Vodafone said that those employees who can work remotely “will continue to do so until the end of 2020” and BP said that the “overwhelming majority” will stay out of the office for the foreseeable future.
British American Tobacco said that workers have “managed the transition to working from home brilliantly and while we would all love a return to normality, until it is absolutely safe to do, we will be encouraging them to continue as they are”.
Rio Tinto has not asked any of its staff to return to its London headquarters, which remain closed, and Royal Bank of Scotland said that “global guidance” means that they will be out of the office until 2021.
BT, which will start a “phased return” of its 40,000 staff who have been working from home in September, said that “the key concern for our colleagues is commuting and especially public transport”.
Legal & General Group were one of the few firms with a target for return, but even this was 80 per cent of the workforce attending for a day or two a fortnight with no set date revealed.
The companies follow tech giants such as Twitter and Facebook in telling staff that they do not have to commute.
But there are fears of the damage that the decision could do to the economy, which Britain’s city centres deserted and stores which support and feed office workers, such as Pret, warning of closures.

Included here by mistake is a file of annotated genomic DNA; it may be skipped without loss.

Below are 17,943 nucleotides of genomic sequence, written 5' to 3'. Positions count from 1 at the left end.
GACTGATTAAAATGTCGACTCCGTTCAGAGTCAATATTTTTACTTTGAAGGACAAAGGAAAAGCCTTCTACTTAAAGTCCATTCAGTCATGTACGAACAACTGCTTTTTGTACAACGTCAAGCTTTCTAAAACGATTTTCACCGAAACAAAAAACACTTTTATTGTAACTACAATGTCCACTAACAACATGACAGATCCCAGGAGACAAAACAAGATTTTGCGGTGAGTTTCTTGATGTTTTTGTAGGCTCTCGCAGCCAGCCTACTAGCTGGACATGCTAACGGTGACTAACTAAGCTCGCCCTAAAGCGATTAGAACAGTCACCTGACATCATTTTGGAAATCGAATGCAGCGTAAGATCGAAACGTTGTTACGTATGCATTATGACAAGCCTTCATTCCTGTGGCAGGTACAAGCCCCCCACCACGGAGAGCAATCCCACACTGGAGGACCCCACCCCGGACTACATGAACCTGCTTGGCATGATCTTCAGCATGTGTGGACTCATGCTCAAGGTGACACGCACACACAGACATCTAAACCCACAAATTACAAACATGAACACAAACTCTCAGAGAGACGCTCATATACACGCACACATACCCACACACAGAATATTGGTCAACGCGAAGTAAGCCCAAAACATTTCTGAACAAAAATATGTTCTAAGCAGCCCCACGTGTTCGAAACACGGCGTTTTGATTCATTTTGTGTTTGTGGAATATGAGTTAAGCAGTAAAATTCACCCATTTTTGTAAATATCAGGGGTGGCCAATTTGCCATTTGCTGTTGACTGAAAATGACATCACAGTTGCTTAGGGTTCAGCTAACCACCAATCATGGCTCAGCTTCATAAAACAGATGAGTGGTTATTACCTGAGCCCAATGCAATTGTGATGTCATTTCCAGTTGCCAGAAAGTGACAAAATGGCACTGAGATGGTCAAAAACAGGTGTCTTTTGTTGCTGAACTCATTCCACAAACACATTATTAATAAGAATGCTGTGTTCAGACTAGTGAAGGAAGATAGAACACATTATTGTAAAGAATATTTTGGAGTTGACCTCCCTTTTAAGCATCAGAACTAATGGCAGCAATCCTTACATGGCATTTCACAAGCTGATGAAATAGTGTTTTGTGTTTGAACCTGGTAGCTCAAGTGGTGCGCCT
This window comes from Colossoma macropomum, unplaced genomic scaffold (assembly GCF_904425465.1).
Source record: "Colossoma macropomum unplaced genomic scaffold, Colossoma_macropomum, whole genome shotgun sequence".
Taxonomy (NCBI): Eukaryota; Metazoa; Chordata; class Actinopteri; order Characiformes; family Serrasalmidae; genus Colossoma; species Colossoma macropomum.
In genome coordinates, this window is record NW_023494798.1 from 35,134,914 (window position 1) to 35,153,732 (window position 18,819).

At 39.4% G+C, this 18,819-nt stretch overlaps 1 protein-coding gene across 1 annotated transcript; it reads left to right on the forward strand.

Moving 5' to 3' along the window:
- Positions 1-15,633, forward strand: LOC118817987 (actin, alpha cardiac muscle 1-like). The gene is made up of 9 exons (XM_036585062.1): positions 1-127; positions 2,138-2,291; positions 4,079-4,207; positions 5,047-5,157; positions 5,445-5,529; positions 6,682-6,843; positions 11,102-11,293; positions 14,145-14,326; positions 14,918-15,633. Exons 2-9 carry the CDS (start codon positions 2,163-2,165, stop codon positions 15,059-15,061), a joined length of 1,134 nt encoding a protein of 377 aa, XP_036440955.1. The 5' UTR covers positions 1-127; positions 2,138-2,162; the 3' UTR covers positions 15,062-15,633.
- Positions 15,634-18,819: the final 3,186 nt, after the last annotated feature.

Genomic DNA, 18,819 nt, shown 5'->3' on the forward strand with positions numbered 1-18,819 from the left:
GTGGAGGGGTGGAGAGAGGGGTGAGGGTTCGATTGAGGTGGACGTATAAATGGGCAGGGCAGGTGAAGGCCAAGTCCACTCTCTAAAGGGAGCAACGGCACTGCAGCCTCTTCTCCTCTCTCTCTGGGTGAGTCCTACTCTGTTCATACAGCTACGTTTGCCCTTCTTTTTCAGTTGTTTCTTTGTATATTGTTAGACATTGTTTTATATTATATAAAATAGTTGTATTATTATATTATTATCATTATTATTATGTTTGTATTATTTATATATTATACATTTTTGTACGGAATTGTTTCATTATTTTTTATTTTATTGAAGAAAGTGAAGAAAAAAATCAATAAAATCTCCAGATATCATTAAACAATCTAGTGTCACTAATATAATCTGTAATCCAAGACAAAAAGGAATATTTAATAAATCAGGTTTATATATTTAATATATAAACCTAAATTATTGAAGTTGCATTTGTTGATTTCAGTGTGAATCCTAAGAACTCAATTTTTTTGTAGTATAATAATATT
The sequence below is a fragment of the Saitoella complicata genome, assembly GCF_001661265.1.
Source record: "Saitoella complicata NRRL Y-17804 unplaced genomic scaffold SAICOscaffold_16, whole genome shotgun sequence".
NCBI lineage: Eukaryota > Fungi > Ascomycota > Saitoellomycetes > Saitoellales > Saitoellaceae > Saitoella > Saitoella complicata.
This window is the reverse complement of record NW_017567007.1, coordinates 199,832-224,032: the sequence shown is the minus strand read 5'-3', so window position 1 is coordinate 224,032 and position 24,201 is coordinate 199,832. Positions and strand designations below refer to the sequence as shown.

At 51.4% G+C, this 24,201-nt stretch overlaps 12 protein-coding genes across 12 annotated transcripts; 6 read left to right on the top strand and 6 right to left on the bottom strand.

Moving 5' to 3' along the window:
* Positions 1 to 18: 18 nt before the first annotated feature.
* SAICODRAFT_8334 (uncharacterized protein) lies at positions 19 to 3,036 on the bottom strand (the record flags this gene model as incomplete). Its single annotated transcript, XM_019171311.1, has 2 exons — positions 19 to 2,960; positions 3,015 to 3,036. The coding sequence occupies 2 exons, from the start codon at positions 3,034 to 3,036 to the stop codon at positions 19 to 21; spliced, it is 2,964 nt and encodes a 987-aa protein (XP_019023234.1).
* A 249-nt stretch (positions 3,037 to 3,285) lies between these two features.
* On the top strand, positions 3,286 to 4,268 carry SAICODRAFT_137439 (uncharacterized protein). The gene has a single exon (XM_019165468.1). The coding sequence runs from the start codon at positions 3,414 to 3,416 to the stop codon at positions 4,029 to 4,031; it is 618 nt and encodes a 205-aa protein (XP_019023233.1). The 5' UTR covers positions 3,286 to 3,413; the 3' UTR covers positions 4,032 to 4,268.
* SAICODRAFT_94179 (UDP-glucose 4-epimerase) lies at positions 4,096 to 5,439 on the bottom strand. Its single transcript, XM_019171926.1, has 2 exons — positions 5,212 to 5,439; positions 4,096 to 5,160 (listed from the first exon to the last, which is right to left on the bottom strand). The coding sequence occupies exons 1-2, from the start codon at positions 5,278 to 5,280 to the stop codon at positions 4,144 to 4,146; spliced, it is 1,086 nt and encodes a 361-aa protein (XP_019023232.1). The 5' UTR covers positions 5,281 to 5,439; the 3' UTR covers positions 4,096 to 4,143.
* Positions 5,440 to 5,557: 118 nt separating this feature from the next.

Research by Morgan Stanley has found that Britons are slower to return than their peers in France, Germany, Italy or Spain as only a third have gone back to the office compare to almost three quarters on the continent.
Matthew Fell, CBI Chief UK Policy Director, said: “Employers have spent a lot of time and effort preparing their workplaces for the safe return of their staff. While the guidance has changed, it will be up to individual firms to decide what’s best for their business and their people.
“Businesses have adapted well and are now thinking about their office requirements in the future. In any case, public health considerations must come first and companies know the return to offices must not risk an infection spike.
“Changing people’s behaviour and confidence will take time. The re-opening of schools and childcare support, continued improvements to test and trace, and public transport, will be key enablers to achieving that.”